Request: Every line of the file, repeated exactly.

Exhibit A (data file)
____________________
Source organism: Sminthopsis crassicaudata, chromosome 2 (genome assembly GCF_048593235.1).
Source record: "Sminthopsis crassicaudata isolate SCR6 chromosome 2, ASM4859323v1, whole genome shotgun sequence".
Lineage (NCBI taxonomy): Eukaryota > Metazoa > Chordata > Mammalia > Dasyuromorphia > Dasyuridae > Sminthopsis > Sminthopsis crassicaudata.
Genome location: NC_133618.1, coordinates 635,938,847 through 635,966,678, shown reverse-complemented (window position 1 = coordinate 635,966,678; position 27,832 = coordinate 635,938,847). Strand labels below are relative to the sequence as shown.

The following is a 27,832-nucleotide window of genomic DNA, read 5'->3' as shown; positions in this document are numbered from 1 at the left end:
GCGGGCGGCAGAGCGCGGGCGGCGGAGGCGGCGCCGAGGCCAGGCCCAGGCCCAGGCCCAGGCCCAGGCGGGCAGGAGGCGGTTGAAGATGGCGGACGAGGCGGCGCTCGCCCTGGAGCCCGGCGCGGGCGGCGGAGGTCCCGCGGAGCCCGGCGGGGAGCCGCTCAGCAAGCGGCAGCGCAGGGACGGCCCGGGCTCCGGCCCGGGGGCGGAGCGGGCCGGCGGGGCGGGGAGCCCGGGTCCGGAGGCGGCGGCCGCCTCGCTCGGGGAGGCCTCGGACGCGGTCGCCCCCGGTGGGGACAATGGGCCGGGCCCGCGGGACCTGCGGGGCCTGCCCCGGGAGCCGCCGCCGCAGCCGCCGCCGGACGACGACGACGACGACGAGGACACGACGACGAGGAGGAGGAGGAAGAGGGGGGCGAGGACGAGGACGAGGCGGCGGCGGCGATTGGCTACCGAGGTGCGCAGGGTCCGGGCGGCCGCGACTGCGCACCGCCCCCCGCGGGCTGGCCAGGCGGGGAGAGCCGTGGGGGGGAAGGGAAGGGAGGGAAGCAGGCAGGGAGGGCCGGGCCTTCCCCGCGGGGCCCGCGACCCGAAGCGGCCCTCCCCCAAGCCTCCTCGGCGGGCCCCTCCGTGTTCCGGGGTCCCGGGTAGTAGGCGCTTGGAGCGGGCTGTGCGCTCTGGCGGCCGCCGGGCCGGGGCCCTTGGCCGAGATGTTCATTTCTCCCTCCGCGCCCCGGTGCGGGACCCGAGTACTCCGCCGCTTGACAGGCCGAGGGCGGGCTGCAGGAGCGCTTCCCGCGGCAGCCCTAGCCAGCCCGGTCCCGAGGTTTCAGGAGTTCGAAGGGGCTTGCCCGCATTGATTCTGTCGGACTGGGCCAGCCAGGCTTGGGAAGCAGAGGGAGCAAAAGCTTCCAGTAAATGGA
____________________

Source organism: Sminthopsis crassicaudata, chromosome 2 (genome assembly GCF_048593235.1).
Source record: "Sminthopsis crassicaudata isolate SCR6 chromosome 2, ASM4859323v1, whole genome shotgun sequence".
Lineage (NCBI taxonomy): Eukaryota > Metazoa > Chordata > Mammalia > Dasyuromorphia > Dasyuridae > Sminthopsis > Sminthopsis crassicaudata.
Genome location: NC_133618.1, coordinates 635,938,847 through 635,966,678, shown reverse-complemented (window position 1 = coordinate 635,966,678; position 27,832 = coordinate 635,938,847). Strand labels below are relative to the sequence as shown.

The following is a 27,832-nucleotide window of genomic DNA, read 5'->3' as shown; positions in this document are numbered from 1 at the left end:
GCGGGCGGCAGAGCGCGGGCGGCGGAGGCGGCGCCGAGGCCAGGCCCAGGCCCAGGCCCAGGCCCAGGCGGGCAGGAGGCGGTTGAAGATGGCGGACGAGGCGGCGCTCGCCCTGGAGCCCGGCGCGGGCGGCGGAGGTCCCGCGGAGCCCGGCGGGGAGCCGCTCAGCAAGCGGCAGCGCAGGGACGGCCCGGGCTCCGGCCCGGGGGCGGAGCGGGCCGGCGGGGCGGGGAGCCCGGGTCCGGAGGCGGCGGCCGCCTCGCTCGGGGAGGCCTCGGACGCGGTCGCCCCCGGTGGGGACAATGGGCCGGGCCCGCGGGACCTGCGGGGCCTGCCCCGGGAGCCGCCGCCGCAGCCGCCGCCGGACGACGACGACGACGACGAGGACACGACGACGAGGAGGAGGAGGAAGAGGGGGGCGAGGACGAGGACGAGGCGGCGGCGGCGATTGGCTACCGAGGTGCGCAGGGTCCGGGCGGCCGCGACTGCGCACCGCCCCCCGCGGGCTGGCCAGGCGGGGAGAGCCGTGGGGGGGAAGGGAAGGGAGGGAAGCAGGCAGGGAGGGCCGGGCCTTCCCCGCGGGGCCCGCGACCCGAAGCGGCCCTCCCCCAAGCCTCCTCGGCGGGCCCCTCCGTGTTCCGGGGTCCCGGGTAGTAGGCGCTTGGAGCGGGCTGTGCGCTCTGGCGGCCGCCGGGCCGGGGCCCTTGGCCGAGATGTTCATTTCTCCCTCCGCGCCCCGGTGCGGGACCCGAGTACTCCGCCGCTTGACAGGCCGAGGGCGGGCTGCAGGAGCGCTTCCCGCGGCAGCCCTAGCCAGCCCGGTCCCGAGGTTTCAGGAGTTCGAAGGGGCTTGCCCGCATTGATTCTGTCGGACTGGGCCAGCCAGGCTTGGGAAGCAGAGGGAGCAAAAGCTTCCAGTAAATGGA